An Irish bishop confirmed, on condition of anonymity, that he made a note at the time of his receipt of that 1997 letter in which he described it as “a mandate to conceal the crimes of a priest”.
At the same Rosses Point meeting in 1998, the then archbishop of Dublin Desmond Connell thumped a table in frustration as Cardinal Hoyos insisted it was Vatican policy to defend the rights of an accused priest above all.
In 2001 Cardinal Hoyos wrote a letter to French bishop Pierre Pican praising him for not passing information about an abuser priest to police. Bishop Pican received a suspended sentence for failing to report the priest who was sentenced to 18 years for the repeated sexual assault of boys over 20 years, and the rape of one of them.
Cardinal Hoyos wrote to Bishop Pican
In the Murphy report chancellor of the Dublin archdiocese Msgr John Dolan is reported as having said that the 1997 letter “placed the [Irish] bishops in an invidious position”. It meant any priest against whom they took action “had a right of appeal to Rome and was most likely to succeed.” (Essentially, to report to the police compromised a defendants rights by breaking Pontifical secrecy and compromising their right to a 'fair' canonical defense.)
None of this is addressed in Rome’s weekend response.
The truth is Rome is slowly backing itself into a corner. Ten years ago clerical abuse was an "American problem". Then it was a "gay priest" problem. Then it became a "priest problem". Then a problem of "some bishops". Now it's a problem of the Irish government and most Irish bishops. Soon I'm sure it will be a problem for some cardinals and Vatican bureaucrats --Archbishop Martin's 'cabal'. I'm beginning to wonder if the strategy is to avoid admitting any papal responsibility until Benedict is dead and on his way to sainthood and his predecessor has been canonized. This has to be extremely frustrating for victims who are intimately familiar with how this system operates. It's just so sick and ultimately very sad.
I am totally discouraged about the lack of Episcopal leadership but perhaps Leonardo Boff lends some good reflection.ReplyDelete
Encouragement for those disappointed with the Church, by Leonardo Boff, Theologian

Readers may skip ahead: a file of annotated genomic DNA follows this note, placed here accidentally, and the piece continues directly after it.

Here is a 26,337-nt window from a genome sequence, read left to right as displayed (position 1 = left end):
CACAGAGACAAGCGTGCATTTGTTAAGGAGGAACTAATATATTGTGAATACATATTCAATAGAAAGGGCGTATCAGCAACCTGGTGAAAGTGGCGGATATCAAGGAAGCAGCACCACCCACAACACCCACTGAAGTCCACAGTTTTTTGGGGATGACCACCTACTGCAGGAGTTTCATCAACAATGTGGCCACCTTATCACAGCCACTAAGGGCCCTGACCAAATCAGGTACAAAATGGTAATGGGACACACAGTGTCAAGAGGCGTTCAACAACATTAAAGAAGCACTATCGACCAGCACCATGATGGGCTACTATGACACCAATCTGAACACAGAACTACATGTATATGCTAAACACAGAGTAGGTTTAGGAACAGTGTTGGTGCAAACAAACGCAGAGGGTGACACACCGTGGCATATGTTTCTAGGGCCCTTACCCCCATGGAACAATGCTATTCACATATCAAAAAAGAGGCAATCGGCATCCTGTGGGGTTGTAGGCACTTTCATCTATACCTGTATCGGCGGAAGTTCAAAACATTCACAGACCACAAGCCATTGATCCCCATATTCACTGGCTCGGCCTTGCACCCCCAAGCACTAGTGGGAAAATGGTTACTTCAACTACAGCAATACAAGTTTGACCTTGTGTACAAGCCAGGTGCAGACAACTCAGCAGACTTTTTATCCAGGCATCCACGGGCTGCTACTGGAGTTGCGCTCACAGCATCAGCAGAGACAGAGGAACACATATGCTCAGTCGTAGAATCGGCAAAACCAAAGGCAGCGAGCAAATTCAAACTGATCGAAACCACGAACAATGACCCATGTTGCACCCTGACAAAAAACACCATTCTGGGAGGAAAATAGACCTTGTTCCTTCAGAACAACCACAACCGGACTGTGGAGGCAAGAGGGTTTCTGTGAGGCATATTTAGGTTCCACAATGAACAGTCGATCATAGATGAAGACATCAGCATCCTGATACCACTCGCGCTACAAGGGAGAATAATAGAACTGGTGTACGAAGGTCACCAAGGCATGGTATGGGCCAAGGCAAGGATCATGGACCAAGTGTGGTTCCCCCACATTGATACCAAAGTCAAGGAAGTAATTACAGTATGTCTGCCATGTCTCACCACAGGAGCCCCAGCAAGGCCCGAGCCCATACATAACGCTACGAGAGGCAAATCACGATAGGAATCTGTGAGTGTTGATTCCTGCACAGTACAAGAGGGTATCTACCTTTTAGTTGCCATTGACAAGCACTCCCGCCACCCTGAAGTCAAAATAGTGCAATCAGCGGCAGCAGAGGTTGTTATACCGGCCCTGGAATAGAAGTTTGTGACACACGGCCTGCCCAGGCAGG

There is great disappointment with the institutional Catholic Church. A double emigration is happening: one is exterior, persons who simply leave the Church, and the other is interior, those who remain in the Church but who no longer feel that she is their spiritual home. They continue believing, in spite of the Church.
It’s not for nothing. The present pope has taken some radical initiatives that have divided the ecclesiastic body. He chose a path of confrontation with two important episcopacies, the German and the French, when he introduced the Latin Mass. He articulated an obscure reconciliation with the Church of the followers of Lebfrevre; gutted the principal renewal institutions of Vatican Council II, especially ecumenism, absurdly denying the title of «Church» to those Churches that are not Catholic or Orthodox. When he was a Cardinal he was gravely permissive with pedophiles, and his concern with AIDS borders the inhumane. (cont. in next post.)
The present Catholic Church is submerged in a rigorous winter. The social base that supports the antiquated model of the present pope is comprised of conservative groups, more interested in the media, in the logic of the market, than in proposing an adequate response to the present grave problems. They offer a «lexotan-Christianity» good for pacifying anxious consciences, but alienated from the suffering humanity.ReplyDelete
It is urgent that we animate these Christians about to emigrate with what is essential in Christianity. It certainly is not the Church, that was never the object of the preaching of Jesus. He announced a dream, the Kingdom of God, in contraposition to the Kingdom of Caesar; the Kingdom of God that represents an absolute revolution in relationships, from the individual to the divine and the cosmic.
Christianity appeared in history primarily as a movement and as the way of Christ. It predates its grounding in the four Gospels and in the doctrines. The character of a spiritual path means a type of Christianity that has its own course. It generally lives on the edge and, at times, at a critical distance from the official institution. But it is born and nourished by the permanent fascination with the figure, and the liberating and spiritual message of Jesus of Nazareth. Initially deemed the «heresy of the Nazarenes» (Acts 24,5) or simply, a «heresy» (Acts 28,22) in the sense of a «very small group», Christianity was acquiring autonomy until its followers, according to The Acts of The Apostles (11,36), were called, «Christians».